Originally posted by sh76
Griswold, only 20 odd years old at the time, was hardly a non-controversial case. Even under a natural rights theory, it's not completely clear that there's a natural right to privacy (though I'd tend to agree that there is). If Bork believed that the Constitution did not guarantee the right to privacy, his opinion was hardly unique and was probably mainstream ...[text shortened]... ontrived.
The point is that opposing Griswold in those days was not such an extreme position.
I disagree; by 1987 Griswold
had been established law for decades. Opposition to the principles in Griswold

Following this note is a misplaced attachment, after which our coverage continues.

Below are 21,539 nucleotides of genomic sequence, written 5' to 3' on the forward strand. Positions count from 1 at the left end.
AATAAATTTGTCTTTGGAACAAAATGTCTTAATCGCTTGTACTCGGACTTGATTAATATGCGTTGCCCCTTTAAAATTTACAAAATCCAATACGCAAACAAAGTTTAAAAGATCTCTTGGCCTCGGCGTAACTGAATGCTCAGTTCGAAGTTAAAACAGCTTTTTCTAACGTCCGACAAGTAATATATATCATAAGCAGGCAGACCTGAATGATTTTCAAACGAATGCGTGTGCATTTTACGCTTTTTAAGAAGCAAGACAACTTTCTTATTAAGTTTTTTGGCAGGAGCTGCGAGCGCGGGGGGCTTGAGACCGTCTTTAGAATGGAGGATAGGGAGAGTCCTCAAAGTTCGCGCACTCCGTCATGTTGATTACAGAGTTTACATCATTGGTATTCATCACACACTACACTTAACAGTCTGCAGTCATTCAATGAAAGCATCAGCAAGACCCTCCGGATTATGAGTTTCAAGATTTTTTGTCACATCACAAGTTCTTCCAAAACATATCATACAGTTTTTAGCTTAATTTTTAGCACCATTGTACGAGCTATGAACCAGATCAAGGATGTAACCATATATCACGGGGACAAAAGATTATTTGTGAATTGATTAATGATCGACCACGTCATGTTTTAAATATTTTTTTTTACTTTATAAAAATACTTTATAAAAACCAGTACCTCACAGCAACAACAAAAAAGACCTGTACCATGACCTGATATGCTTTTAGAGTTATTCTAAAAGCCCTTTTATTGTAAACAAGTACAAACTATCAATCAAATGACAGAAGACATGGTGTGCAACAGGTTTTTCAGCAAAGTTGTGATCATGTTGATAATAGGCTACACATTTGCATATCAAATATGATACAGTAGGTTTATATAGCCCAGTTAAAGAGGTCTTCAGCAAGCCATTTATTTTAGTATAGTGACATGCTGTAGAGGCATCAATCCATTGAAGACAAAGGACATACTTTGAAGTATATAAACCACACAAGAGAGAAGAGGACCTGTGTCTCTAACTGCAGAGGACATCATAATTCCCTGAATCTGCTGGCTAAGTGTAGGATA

was as extreme as criticism of Brown v. Board of Ed
; both certainly existed, but they were far out of the mainstream.
That applies whether one accepts the result in Griswold
under 9th Amendment, "penumbras" or Due Process Clause analysis.
As John Harlan said earlier:
"(T)he full scope of the liberty guaranteed by the Due Process Clause cannot be found in or limited by the precise terms of the specific guarantees elsewhere provided in the Constitution. This 'liberty' is not a series of isolated points pricked out in terms of the taking of property; the freedom of speech, press, and religion; the right to keep and bear arms; the freedom from unreasonable searches and seizures; and so on. It is a rational continuum which, broadly speaking, includes a freedom from all substantial arbitrary impositions and purposeless restraints."
In practice, Scalia varied little from Bork, but he had the good sense not to have an extensive written body of work expounding extremist views.